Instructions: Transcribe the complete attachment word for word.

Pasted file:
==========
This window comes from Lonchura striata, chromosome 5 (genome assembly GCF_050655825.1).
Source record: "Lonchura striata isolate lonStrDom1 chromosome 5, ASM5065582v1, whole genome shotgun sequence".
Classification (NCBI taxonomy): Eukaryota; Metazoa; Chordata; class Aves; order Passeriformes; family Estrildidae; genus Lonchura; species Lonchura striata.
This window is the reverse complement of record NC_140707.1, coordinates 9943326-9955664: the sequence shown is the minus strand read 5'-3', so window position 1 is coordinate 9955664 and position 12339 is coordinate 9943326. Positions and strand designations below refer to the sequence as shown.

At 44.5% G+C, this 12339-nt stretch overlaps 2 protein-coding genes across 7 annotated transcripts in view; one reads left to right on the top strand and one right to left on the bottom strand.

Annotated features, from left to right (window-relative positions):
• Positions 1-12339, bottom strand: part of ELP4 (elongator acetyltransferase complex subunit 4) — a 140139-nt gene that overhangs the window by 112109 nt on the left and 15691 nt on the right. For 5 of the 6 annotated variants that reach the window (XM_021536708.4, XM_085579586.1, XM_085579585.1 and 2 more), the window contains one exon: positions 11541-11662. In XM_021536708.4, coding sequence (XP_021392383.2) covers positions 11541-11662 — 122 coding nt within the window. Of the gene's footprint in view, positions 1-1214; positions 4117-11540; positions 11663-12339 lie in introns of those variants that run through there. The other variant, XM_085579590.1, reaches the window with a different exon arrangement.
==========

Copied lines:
This window comes from Lonchura striata, chromosome 5 (genome assembly GCF_050655825.1).
Source record: "Lonchura striata isolate lonStrDom1 chromosome 5, ASM5065582v1, whole genome shotgun sequence".
Classification (NCBI taxonomy): Eukaryota; Metazoa; Chordata; class Aves; order Passeriformes; family Estrildidae; genus Lonchura; species Lonchura striata.
This window is the reverse complement of record NC_140707.1, coordinates 9943326-9955664: the sequence shown is the minus strand read 5'-3', so window position 1 is coordinate 9955664 and position 12339 is coordinate 9943326. Positions and strand designations below refer to the sequence as shown.

At 44.5% G+C, this 12339-nt stretch overlaps 2 protein-coding genes across 7 annotated transcripts in view; one reads left to right on the top strand and one right to left on the bottom strand.

Annotated features, from left to right (window-relative positions):
• Positions 1-12339, bottom strand: part of ELP4 (elongator acetyltransferase complex subunit 4) — a 140139-nt gene that overhangs the window by 112109 nt on the left and 15691 nt on the right. For 5 of the 6 annotated variants that reach the window (XM_021536708.4, XM_085579586.1, XM_085579585.1 and 2 more), the window contains one exon: positions 11541-11662. In XM_021536708.4, coding sequence (XP_021392383.2) covers positions 11541-11662 — 122 coding nt within the window. Of the gene's footprint in view, positions 1-1214; positions 4117-11540; positions 11663-12339 lie in introns of those variants that run through there. The other variant, XM_085579590.1, reaches the window with a different exon arrangement.